The economy recorded average annual growth of 2.6% in the decade to 2022. To read more about GDP growth in Korea, go to our dedicated page.
Korea's fiscal deficit averaged 0.2% of GDP in the decade to 2022. Find out more on our dedicated page.
The unemployment rate averaged 3.5% in the decade to 2022. For more information on Korea's unemployment click here.
Inflation averaged 1.7% in the decade to 2022. Go to our Korea inflation page for extra insight.
Korea's monetary policy rate ended 2022 at 3.25%, up from 2.75% a decade earlier. See our Korea monetary policy page for additional details.
From end-2012 to end-2022 the won weakened by 15.3% vs the U.S. dollar. For more info on the won, click here.
47 indicators covered including both annual and quarterly frequencies.
Consensus Forecasts based on a panel of 32 expert analysts.
Want to get insight on the economic outlook for Korea in the coming years? FocusEconomics collects projections out to 2033 on 47 economic indicators for Korea from a panel of 32 analysts at the leading national, regional and global forecast institutions. These projections are then validated by our in-house team of economists and data analysts, and averaged to provide one Consensus Forecast you can rely on for each indicator. This means you avoid the risk of relying on out of date, biased or outlier forecasts. Our Consensus Forecasts can be visualized in whichever way best suits your needs, including via interactive online dashboards , direct data delivery and executive-style reports which combine analysts' projections with timely written analysis from our in-house team of economists on the latest developments in the Korea economy. To download a sample report on the Korea's economy, click here . To get in touch with our team for more information, fill in the form at the bottom of this page .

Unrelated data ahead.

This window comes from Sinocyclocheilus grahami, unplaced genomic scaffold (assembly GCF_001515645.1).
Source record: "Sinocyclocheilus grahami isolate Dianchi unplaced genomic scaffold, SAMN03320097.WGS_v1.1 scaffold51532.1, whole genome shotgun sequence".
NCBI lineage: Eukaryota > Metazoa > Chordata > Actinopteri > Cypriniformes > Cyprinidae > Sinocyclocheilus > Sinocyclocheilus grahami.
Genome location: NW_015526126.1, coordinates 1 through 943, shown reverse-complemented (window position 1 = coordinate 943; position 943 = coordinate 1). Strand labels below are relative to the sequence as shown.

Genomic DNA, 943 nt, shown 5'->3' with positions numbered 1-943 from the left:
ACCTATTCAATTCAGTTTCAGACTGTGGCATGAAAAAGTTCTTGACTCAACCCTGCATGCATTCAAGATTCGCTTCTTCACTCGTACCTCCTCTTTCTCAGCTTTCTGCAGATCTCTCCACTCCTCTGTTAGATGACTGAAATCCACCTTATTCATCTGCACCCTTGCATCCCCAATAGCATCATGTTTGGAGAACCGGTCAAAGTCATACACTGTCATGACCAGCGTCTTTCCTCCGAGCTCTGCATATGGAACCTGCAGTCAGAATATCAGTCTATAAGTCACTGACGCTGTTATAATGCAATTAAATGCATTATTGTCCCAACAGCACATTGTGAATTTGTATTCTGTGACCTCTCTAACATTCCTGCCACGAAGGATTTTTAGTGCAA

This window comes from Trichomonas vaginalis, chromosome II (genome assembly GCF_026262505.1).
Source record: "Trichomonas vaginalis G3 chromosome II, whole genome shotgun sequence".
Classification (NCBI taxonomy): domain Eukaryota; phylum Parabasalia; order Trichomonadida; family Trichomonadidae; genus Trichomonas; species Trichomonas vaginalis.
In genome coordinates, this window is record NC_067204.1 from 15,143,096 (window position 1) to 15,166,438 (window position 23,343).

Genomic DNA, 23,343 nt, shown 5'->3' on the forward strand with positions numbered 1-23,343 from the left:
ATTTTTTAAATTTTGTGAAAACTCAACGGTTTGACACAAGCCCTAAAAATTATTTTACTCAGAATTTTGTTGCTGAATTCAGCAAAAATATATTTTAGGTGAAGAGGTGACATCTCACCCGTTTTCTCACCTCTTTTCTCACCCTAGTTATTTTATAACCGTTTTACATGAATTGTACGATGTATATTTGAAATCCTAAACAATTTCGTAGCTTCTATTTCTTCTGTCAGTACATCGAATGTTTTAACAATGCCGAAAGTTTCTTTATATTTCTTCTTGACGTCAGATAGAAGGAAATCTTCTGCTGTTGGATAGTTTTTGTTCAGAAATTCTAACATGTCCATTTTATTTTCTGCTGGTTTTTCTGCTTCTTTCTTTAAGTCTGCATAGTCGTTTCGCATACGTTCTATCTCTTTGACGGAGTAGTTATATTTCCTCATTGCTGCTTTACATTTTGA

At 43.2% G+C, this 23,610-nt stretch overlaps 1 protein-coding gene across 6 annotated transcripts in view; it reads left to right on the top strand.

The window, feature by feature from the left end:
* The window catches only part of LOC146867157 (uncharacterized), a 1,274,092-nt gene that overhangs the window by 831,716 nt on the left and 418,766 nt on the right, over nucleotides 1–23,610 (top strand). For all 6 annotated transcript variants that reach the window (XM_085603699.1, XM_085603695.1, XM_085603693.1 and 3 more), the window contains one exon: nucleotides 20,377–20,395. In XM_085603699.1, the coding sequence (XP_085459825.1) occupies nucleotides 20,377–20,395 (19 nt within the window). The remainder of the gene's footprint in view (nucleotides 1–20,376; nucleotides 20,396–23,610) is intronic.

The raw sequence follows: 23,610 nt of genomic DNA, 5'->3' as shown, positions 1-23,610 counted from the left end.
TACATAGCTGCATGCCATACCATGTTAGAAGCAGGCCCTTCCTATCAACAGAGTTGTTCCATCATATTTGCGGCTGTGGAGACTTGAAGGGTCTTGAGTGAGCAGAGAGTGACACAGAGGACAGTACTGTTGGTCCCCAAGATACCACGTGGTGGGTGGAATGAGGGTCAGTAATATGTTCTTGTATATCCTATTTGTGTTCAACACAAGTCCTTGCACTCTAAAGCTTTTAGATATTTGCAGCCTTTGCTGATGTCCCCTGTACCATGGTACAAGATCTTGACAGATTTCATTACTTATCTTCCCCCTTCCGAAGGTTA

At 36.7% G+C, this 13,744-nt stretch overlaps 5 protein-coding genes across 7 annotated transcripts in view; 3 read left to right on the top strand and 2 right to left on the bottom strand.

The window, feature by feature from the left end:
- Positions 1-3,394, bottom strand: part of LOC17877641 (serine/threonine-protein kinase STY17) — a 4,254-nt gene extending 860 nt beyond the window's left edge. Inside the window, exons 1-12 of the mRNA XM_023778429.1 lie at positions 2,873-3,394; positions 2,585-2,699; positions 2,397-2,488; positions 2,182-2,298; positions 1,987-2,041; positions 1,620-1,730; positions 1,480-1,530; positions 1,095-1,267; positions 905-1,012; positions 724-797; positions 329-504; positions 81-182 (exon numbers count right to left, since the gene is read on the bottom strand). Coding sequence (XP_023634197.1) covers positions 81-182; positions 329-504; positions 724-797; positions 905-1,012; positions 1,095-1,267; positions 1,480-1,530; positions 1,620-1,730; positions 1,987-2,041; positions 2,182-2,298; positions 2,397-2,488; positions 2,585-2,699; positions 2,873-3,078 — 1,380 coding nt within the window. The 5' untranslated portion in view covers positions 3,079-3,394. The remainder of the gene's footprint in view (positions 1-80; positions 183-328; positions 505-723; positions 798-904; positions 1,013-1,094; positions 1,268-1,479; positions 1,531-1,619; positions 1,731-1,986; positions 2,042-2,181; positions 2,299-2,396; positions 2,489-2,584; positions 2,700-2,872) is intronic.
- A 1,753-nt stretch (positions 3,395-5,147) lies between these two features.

Korea Economic Data
What kind of economy does South Korea have?
Why is South Korea's economy so strong?
What is the trend in the economy of South Korea?
South Korea has a mixed economy, characterized by a combination of free-market and government intervention. It's heavily reliant on international trade and is known for its major conglomerates like Samsung and Hyundai. The economy is also supported by robust technology, automobile, shipbuilding, and consumer electronics industries.
South Korea's economy is strong due to its focus on high-tech industries, extensive education system, significant investment in research and development, and a highly skilled workforce. Additionally, the presence of global conglomerates like Samsung and Hyundai and a strong export sector contribute to its economic strength.
The South Korean economy is expected to slow down in 2023 due to global headwinds such as rising interest rates, supply chain disruptions, and the war in Ukraine. However, the economy is still projected to grow; the government is implementing measures to support growth, such as fiscal stimulus and infrastructure investments.